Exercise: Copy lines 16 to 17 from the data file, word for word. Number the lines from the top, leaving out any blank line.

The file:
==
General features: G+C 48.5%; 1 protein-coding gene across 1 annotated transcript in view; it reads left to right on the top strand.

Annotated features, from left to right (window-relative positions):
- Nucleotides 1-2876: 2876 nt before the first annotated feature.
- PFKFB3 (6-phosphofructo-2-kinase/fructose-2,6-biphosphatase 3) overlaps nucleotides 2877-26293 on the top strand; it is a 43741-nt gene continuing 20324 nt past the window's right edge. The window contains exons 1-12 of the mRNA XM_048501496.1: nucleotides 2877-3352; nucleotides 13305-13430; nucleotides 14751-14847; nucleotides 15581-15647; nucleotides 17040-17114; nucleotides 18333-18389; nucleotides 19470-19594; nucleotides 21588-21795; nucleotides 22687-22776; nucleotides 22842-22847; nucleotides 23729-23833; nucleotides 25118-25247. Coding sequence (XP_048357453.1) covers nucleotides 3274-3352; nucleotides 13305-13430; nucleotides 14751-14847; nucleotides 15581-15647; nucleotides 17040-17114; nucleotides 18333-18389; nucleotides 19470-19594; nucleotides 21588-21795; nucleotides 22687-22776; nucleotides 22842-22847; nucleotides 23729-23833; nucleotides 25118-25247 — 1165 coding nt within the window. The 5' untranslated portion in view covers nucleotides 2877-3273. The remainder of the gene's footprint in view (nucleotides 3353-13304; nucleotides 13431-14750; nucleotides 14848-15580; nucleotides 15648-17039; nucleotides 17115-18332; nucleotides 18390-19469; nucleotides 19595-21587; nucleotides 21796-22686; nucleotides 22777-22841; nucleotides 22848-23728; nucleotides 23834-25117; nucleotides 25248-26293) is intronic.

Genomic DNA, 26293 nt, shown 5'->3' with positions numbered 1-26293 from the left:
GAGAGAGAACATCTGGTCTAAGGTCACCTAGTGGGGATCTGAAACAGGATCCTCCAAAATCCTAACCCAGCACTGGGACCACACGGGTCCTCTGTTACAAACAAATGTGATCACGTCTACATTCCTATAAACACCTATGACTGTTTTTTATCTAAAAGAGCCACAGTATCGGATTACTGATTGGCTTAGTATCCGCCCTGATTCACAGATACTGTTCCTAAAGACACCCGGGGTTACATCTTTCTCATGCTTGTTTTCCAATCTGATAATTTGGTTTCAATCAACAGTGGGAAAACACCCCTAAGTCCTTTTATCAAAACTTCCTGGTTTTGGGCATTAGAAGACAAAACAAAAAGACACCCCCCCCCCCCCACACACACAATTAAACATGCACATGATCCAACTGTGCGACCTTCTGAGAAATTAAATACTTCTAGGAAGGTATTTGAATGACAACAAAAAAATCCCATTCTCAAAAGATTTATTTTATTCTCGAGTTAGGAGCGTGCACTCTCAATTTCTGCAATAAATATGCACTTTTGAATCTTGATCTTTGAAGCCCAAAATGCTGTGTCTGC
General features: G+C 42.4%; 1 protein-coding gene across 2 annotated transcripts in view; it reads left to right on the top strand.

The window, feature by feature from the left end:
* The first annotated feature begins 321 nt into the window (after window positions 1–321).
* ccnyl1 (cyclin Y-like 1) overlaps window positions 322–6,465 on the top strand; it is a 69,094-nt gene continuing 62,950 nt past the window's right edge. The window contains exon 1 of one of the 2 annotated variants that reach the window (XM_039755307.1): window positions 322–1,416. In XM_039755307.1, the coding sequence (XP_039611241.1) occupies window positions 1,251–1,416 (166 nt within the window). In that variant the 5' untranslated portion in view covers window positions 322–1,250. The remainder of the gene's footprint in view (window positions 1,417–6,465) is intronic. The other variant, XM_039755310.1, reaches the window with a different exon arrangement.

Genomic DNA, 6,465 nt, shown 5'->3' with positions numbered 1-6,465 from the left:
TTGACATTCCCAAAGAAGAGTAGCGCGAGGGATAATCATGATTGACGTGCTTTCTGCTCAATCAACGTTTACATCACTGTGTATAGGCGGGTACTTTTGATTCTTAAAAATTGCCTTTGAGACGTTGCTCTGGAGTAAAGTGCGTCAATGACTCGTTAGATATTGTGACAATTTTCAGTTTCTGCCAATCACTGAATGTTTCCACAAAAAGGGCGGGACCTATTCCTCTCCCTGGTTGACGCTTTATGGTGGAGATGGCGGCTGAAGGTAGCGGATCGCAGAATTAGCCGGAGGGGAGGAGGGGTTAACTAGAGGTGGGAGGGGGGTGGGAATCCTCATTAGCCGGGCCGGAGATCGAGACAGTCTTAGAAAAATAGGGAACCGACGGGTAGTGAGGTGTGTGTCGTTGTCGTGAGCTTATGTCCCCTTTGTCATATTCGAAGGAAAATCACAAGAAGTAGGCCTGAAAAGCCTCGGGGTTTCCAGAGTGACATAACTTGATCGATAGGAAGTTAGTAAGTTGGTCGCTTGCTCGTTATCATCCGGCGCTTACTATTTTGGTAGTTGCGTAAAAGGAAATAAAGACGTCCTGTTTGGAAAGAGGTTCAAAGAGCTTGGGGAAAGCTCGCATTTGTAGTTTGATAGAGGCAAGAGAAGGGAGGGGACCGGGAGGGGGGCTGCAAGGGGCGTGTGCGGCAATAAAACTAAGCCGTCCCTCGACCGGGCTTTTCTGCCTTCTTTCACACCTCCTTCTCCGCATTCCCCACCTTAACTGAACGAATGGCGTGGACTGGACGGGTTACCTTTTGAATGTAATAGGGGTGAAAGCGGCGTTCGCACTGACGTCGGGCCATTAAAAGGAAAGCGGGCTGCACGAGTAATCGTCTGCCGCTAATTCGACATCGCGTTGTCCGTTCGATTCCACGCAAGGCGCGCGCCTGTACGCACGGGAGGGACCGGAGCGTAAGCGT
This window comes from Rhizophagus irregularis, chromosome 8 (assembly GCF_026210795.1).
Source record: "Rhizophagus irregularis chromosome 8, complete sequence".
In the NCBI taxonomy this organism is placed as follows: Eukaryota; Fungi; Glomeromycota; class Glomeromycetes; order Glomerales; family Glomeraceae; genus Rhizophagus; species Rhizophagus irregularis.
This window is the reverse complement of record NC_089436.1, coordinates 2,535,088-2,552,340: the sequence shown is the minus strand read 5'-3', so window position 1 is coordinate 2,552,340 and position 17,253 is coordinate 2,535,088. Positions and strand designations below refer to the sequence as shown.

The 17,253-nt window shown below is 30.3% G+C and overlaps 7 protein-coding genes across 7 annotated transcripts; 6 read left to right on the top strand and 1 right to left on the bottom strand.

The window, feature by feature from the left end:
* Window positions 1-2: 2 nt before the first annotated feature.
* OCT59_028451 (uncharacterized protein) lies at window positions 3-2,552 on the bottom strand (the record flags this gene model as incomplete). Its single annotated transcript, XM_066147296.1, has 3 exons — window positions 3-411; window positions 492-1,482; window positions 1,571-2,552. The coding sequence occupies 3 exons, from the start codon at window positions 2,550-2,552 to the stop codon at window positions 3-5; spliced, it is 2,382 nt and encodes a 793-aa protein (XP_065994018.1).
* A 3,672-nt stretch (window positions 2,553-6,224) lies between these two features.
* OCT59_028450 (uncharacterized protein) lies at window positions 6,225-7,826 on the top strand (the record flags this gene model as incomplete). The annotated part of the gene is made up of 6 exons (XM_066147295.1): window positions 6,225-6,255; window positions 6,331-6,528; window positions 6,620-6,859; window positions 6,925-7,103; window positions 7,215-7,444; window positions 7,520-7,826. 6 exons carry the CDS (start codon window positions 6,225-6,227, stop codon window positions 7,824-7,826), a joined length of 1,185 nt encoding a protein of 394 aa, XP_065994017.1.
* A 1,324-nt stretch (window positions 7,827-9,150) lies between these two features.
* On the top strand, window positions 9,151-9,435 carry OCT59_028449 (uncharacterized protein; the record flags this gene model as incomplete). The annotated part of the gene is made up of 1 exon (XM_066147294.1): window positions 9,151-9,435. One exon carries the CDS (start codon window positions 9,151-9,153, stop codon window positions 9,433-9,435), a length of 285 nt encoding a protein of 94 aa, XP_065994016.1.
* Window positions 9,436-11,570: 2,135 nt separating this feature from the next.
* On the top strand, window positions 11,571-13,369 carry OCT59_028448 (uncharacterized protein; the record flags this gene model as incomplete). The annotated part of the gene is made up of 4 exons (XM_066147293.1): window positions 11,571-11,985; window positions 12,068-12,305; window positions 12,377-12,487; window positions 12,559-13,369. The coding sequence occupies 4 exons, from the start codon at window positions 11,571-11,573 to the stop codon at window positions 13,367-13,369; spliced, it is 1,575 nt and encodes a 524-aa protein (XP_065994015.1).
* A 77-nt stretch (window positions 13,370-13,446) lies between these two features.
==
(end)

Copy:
This window is the reverse complement of record NC_089436.1, coordinates 2,535,088-2,552,340: the sequence shown is the minus strand read 5'-3', so window position 1 is coordinate 2,552,340 and position 17,253 is coordinate 2,535,088. Positions and strand designations below refer to the sequence as shown.

The 17,253-nt window shown below is 30.3% G+C and overlaps 7 protein-coding genes across 7 annotated transcripts; 6 read left to right on the top strand and 1 right to left on the bottom strand.